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_Exhausted and completely fried from a day of 8 very long meetings, I'm starting to recognize the importance of placing more value on my time. Most of the meetings were directly valuable for SoJo: Strengthening relationships with existing partners, building the foundation to new partnerships, designing new programs, seeking business guidance from an advisor, and an informational interview with a potential new team-mate were among the positive meetings.

It is one meeting in particular that got me thinking. For the past few months I've been informally advising the development of a new program that will support the social entrepreneurship sector as whole. It is a rare opportunity to shape the development and design of a new initiative that can significantly impact the social innovation sector in Canada as a whole. Further, I was very pleased to know that my expertise in this sector is valued and recognized.

Time is at a premium however - and if SoJo is not getting value out of these exchanges, I personally do not have the luxury to invest many hours of my time sharing my insights and thoughts. Circumstances would be different if SoJo was a cashflow positive or revenue generating company, or if I was a semi-retired professional. Right now however, SoJo is building its foundation at record speed and with very limited resources.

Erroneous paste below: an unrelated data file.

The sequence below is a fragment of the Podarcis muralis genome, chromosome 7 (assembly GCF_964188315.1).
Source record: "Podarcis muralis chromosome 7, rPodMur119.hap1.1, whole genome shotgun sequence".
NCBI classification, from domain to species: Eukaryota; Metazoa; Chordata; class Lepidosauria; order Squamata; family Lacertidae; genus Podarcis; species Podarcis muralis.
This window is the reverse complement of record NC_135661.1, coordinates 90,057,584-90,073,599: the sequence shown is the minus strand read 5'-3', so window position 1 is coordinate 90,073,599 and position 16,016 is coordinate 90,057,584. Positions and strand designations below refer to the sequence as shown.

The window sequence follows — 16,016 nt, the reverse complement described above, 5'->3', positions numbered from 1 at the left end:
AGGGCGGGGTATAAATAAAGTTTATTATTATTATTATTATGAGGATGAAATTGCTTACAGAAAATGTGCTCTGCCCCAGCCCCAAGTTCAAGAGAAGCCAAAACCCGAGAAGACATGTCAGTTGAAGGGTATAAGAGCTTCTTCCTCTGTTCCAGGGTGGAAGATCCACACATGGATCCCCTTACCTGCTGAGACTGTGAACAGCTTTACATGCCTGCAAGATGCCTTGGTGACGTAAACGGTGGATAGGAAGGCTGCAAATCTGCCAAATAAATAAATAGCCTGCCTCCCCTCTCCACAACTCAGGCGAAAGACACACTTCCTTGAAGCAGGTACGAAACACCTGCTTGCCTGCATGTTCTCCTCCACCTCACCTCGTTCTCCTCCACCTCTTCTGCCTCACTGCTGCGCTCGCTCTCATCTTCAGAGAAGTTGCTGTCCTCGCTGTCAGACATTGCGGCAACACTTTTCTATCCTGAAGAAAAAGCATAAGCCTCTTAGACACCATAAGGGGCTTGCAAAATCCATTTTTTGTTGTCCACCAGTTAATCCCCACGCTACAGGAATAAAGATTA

I try not to see every exchange in absolute or as transactional terms -- because they are not. You never know where a conversation can lead. Many individuals have been very generous with their time, and have advised SoJo in its early days as well. It only seemed fair that I reciprocate.

Earlier today however, I pushed back. The questions were never ending, where I was giving a lot and wasn't able to see if I was going to get anything from the other end. After a couple of hours of my time used for 'fact finding purposes,' I felt it was appropriate to share my perspective and where I was coming from. As someone who has a difficult time saying no, pushing back was not easy. Surely enough, I did not handle the situation as tactfully as I would have liked.

I may have potentially jeopardized a valuable partnership for SoJo. I may have spoiled my reputation as an individual who is willing to give and contribute to the welfare of the sector without seeking immediate gain. All that being said, my focus my lie first and foremost with the interests of SoJo. It is in the best interest to both SoJo and the community we are serving that I be more mindful of how my time gets allocated and remain focused on achieving our goals.

 


Comments

Abigail
01/19/2012 10:11

Learning to say no is a particularly valuable skill...both professionally and personally. Unsurprisingly, women have been socialized not to say no. [with the exception of certain career building situations, which is another discussion entirely!] On the other hand, there is more than a little truth to the maxim "if you want to get something done, ask a busy person"!

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